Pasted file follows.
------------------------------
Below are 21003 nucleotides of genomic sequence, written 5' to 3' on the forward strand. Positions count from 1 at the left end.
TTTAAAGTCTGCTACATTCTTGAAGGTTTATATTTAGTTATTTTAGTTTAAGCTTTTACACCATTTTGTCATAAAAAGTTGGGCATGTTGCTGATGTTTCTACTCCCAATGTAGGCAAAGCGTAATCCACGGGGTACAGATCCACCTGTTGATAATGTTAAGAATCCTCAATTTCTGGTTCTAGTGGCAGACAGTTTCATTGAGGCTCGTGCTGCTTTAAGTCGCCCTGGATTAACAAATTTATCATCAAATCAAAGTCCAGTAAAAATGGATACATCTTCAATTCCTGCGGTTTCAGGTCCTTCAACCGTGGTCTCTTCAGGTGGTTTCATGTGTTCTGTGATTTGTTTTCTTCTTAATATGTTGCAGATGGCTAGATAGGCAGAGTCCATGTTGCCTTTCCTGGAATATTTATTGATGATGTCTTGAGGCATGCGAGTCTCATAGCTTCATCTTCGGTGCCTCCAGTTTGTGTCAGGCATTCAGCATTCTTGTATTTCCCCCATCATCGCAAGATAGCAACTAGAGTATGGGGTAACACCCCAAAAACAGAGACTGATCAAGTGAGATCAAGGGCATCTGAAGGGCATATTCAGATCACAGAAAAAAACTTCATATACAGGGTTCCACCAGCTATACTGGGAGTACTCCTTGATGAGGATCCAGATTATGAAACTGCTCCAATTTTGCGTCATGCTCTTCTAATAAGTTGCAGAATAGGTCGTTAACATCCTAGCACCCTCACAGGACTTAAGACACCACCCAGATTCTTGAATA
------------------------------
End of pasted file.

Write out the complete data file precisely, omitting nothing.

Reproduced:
Below are 21003 nucleotides of genomic sequence, written 5' to 3' on the forward strand. Positions count from 1 at the left end.
TTTAAAGTCTGCTACATTCTTGAAGGTTTATATTTAGTTATTTTAGTTTAAGCTTTTACACCATTTTGTCATAAAAAGTTGGGCATGTTGCTGATGTTTCTACTCCCAATGTAGGCAAAGCGTAATCCACGGGGTACAGATCCACCTGTTGATAATGTTAAGAATCCTCAATTTCTGGTTCTAGTGGCAGACAGTTTCATTGAGGCTCGTGCTGCTTTAAGTCGCCCTGGATTAACAAATTTATCATCAAATCAAAGTCCAGTAAAAATGGATACATCTTCAATTCCTGCGGTTTCAGGTCCTTCAACCGTGGTCTCTTCAGGTGGTTTCATGTGTTCTGTGATTTGTTTTCTTCTTAATATGTTGCAGATGGCTAGATAGGCAGAGTCCATGTTGCCTTTCCTGGAATATTTATTGATGATGTCTTGAGGCATGCGAGTCTCATAGCTTCATCTTCGGTGCCTCCAGTTTGTGTCAGGCATTCAGCATTCTTGTATTTCCCCCATCATCGCAAGATAGCAACTAGAGTATGGGGTAACACCCCAAAAACAGAGACTGATCAAGTGAGATCAAGGGCATCTGAAGGGCATATTCAGATCACAGAAAAAAACTTCATATACAGGGTTCCACCAGCTATACTGGGAGTACTCCTTGATGAGGATCCAGATTATGAAACTGCTCCAATTTTGCGTCATGCTCTTCTAATAAGTTGCAGAATAGGTCGTTAACATCCTAGCACCCTCACAGGACTTAAGACACCACCCAGATTCTTGAATA